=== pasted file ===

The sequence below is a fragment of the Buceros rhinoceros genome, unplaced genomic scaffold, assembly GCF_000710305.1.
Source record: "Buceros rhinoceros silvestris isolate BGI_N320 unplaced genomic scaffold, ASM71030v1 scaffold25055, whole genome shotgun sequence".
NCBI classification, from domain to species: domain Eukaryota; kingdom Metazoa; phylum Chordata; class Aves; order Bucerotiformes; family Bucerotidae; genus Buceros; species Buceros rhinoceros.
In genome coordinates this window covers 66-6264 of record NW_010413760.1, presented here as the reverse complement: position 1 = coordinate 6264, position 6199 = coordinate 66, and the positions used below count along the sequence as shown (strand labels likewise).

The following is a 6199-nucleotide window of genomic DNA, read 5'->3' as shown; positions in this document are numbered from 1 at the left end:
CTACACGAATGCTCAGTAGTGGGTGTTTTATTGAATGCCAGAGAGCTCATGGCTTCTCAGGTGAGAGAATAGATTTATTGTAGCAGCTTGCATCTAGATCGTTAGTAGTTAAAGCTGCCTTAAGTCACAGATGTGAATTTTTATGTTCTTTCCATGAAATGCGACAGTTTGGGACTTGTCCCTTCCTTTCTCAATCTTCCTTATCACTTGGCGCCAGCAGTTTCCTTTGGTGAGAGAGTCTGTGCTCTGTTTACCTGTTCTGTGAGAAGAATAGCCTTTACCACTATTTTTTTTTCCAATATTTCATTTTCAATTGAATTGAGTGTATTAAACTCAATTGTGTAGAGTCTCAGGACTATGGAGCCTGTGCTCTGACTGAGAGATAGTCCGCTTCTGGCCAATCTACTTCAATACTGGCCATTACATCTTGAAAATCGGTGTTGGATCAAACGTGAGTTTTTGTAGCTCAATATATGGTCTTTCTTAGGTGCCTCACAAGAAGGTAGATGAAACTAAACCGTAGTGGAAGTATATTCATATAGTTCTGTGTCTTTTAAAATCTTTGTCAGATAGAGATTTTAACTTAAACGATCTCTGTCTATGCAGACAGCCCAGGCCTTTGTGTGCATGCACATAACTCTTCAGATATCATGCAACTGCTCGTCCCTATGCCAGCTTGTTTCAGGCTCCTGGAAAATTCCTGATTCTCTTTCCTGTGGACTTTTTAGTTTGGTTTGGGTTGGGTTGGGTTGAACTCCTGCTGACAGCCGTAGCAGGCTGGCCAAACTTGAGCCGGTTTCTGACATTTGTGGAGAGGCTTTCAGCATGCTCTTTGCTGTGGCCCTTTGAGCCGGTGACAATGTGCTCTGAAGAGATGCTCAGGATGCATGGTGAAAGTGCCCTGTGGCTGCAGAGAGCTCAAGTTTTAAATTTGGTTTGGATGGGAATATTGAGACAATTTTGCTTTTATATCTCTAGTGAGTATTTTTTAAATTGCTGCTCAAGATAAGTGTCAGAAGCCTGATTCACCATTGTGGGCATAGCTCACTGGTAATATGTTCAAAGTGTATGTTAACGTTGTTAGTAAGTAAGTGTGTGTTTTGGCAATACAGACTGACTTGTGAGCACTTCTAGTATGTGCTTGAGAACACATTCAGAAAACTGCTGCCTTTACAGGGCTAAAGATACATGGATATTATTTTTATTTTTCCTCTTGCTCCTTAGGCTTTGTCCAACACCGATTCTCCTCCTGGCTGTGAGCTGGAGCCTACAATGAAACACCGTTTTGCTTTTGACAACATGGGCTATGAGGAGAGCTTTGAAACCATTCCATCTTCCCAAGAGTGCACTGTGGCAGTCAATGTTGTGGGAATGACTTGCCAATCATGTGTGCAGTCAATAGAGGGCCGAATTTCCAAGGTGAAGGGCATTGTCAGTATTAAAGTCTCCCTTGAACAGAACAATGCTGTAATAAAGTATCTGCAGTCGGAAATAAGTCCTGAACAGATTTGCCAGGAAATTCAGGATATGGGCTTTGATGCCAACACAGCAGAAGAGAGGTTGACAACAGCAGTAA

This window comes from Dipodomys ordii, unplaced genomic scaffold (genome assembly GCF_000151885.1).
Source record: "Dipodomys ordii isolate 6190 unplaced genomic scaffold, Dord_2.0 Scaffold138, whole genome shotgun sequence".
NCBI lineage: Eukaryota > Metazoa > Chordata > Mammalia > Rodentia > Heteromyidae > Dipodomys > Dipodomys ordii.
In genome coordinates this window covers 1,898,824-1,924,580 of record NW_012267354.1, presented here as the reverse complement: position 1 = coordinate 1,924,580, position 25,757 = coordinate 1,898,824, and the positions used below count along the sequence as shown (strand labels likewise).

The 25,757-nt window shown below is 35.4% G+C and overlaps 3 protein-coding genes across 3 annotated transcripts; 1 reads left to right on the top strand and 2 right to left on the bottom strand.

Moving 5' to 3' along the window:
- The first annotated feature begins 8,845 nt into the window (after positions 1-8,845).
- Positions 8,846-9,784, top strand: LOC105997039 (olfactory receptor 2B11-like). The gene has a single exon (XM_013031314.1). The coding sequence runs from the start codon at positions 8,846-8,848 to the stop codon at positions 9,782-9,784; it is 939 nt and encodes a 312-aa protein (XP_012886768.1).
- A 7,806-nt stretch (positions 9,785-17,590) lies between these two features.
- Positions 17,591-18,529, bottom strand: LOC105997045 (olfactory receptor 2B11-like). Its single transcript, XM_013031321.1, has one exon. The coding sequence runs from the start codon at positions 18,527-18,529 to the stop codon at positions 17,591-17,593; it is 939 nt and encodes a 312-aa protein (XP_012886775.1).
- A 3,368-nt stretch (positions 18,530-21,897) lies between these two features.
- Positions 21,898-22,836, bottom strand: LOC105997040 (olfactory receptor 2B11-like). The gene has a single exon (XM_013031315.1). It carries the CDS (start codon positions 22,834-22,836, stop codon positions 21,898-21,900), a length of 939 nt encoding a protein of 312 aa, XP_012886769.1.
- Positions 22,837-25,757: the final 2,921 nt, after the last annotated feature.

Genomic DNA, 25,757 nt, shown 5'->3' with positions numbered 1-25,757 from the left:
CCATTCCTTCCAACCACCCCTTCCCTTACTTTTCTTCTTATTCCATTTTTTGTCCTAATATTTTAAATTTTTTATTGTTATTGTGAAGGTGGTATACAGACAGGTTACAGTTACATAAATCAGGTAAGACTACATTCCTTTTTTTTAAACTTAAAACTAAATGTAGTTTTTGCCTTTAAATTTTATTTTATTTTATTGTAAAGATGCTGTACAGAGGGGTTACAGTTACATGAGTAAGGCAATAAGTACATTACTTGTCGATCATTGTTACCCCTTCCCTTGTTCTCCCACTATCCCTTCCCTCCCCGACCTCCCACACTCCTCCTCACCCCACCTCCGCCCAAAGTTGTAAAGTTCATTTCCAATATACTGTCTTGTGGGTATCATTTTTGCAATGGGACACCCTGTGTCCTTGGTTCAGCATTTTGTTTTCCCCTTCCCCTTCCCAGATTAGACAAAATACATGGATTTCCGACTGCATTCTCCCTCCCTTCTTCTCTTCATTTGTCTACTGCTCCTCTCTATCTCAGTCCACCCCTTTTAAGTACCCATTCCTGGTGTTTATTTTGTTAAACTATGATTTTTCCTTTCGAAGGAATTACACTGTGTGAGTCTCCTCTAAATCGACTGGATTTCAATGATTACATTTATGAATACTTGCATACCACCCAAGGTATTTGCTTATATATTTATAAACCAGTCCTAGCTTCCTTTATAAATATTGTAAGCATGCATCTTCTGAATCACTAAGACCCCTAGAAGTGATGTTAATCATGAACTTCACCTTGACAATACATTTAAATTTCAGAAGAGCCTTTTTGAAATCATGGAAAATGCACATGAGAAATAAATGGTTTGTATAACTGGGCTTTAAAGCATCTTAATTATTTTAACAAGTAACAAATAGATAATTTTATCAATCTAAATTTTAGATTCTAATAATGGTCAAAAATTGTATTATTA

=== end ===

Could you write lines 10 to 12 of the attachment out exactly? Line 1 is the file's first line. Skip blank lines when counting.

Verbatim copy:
In genome coordinates this window covers 1,898,824-1,924,580 of record NW_012267354.1, presented here as the reverse complement: position 1 = coordinate 1,924,580, position 25,757 = coordinate 1,898,824, and the positions used below count along the sequence as shown (strand labels likewise).

The 25,757-nt window shown below is 35.4% G+C and overlaps 3 protein-coding genes across 3 annotated transcripts; 1 reads left to right on the top strand and 2 right to left on the bottom strand.

Moving 5' to 3' along the window: